There are tons of vocal coaches and voice teachers out there. These days, most teachers even teach online, so you have access to thousands of people to take lessons from. So, how do you know who’s good and who’s not?

Let’s be honest. Each person needs different things, and a teacher/coach who is great for one person, may not be that great for another. However, in my opinion, there are some significant signs to judge whether or not your potential teacher is knowledgeable and capable. Did you know that you do not need a degree to teach voice? Anyone can say that they are a voice teacher or vocal coach because it does not require any type of certification. But you must know, just because someone has a degree, doesn’t mean they are a great teacher. So, here are some ways to tell if you’re connected to the right person.

1. Does the teacher have actual experience singing and performing?

This particular question varies from person to person as far as preference. I believe that to be a great teacher, you need to know what it’s like to have some sort of career in the field you are teaching. Did this teacher graduate from school and has been just teaching ever since? It’s not imperative that your teacher is constantly performing now, but they should have had time in their lives that they performed regularly. In my opinion, your teacher should know what it’s like to need vocal stamina and be able to impart their knowledge from actual experience.

2. How long has this teacher been teaching voice?

Just because someone is a great performer, doesn’t mean they are a great teacher. Ask your potential coach about their teaching experience.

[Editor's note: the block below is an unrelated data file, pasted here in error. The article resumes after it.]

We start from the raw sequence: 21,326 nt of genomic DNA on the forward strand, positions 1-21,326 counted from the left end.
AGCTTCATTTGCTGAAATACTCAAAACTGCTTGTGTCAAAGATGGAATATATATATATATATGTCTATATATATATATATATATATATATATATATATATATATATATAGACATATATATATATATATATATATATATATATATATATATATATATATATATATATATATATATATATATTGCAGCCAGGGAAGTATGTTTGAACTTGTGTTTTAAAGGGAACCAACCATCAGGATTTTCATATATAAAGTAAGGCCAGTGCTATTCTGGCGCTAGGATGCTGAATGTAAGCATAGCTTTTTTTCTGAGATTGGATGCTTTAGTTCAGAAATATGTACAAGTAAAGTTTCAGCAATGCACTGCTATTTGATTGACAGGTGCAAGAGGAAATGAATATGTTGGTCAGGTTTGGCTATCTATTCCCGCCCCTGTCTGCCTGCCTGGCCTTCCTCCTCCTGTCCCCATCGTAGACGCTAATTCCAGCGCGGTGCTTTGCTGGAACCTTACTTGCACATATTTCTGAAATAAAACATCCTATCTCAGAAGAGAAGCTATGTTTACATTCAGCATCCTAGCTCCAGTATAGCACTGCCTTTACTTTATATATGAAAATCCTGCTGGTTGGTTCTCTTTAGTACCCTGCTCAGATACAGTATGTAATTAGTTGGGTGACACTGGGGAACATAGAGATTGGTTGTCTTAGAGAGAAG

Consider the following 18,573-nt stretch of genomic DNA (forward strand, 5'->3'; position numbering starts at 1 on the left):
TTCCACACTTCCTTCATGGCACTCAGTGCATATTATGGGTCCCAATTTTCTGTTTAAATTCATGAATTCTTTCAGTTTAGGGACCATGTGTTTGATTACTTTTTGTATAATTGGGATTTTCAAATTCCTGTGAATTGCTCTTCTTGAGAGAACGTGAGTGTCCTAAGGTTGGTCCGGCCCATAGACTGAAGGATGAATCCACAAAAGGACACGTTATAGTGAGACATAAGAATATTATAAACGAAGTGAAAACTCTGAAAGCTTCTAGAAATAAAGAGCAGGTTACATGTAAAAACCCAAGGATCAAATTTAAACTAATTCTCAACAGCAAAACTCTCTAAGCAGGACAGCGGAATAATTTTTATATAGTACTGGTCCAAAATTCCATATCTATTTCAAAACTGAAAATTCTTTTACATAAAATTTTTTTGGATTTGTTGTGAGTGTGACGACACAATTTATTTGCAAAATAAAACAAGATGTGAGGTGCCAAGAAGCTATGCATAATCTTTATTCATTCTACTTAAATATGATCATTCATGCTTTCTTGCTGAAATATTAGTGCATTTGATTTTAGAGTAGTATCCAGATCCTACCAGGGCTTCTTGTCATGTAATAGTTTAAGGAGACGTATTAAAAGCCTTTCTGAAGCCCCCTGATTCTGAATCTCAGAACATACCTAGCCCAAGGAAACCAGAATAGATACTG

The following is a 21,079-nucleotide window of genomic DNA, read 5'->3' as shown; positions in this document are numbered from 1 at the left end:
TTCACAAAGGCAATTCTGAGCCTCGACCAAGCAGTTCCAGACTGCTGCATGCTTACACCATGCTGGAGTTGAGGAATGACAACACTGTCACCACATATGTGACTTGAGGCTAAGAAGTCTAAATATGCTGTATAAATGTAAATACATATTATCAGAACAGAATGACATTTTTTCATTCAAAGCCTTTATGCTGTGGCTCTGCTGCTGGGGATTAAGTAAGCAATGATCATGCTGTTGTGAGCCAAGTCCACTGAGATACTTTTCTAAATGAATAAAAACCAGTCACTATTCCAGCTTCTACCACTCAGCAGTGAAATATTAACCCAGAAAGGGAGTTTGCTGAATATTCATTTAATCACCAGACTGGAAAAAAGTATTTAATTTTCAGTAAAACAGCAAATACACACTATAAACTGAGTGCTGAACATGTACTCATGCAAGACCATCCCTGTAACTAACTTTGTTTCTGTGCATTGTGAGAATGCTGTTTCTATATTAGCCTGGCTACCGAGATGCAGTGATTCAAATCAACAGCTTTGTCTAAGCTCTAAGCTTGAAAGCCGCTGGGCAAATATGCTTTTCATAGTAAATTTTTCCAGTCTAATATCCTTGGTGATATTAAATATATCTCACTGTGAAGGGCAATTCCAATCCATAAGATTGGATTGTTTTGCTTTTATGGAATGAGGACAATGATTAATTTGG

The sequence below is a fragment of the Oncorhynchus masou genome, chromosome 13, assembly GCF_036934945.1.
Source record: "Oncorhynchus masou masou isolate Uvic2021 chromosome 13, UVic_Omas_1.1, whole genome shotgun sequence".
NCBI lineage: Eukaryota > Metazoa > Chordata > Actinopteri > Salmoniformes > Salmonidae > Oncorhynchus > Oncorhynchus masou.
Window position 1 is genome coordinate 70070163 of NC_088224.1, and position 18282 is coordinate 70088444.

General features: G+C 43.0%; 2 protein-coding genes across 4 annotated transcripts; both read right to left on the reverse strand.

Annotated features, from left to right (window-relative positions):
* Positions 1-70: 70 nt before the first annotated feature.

3. Are they interested in teaching the style of music you would like to sing, or are they trying to get you to sing the style they teach?

This is a tricky question. I learned a ton from a teacher who taught and sang a very different style than I was interested in singing. Just because the teacher doesn’t sound exactly like you and what you want, doesn’t mean they can’t teach you great technique in your style. What you have to watch for, are teachers who believe that the style you’re interested in singing is somehow damaging or a “bad” style. There really is no such thing. If you learn to control your voice and sing without pushing your cords, any genre is going to be just fine. There is no harm in learning different types of music, but if your teacher is trying to make you an opera singer when you came in to sing R&B, you should choose someone else.

4. Do they have knowledge about the physical voice and how it actually works, or do they basically speak in “feelings” and metaphors?

To me, this is one of the most important questions. When we are learning to improve our voices, our brains don’t respond well to things like, “Use less of your thyroarytenoid muscle.” to change and control our voice. A good teacher will not say that stuff most of the time, but it’s crucial that they understand it, and know how to use the right language to help you. If your potential coach only speaks in metaphors (feel like the waterfall is coming out of your nose) and never gets down to actual instructions on what to do, it’s possible that they don’t actually understand the voice. If you’ve gone through a few lessons and they’ve only spoken about breathing and “ringing”… it may be time to look for someone else. Now, don’t get me wrong. Most people benefit from some figurative talk in their lessons. Just watch out for teachers that can’t actually describe the technique in a literal sense.

Keep looking for knowledge. Keep striving for excellence. And above all… KEEP SINGING!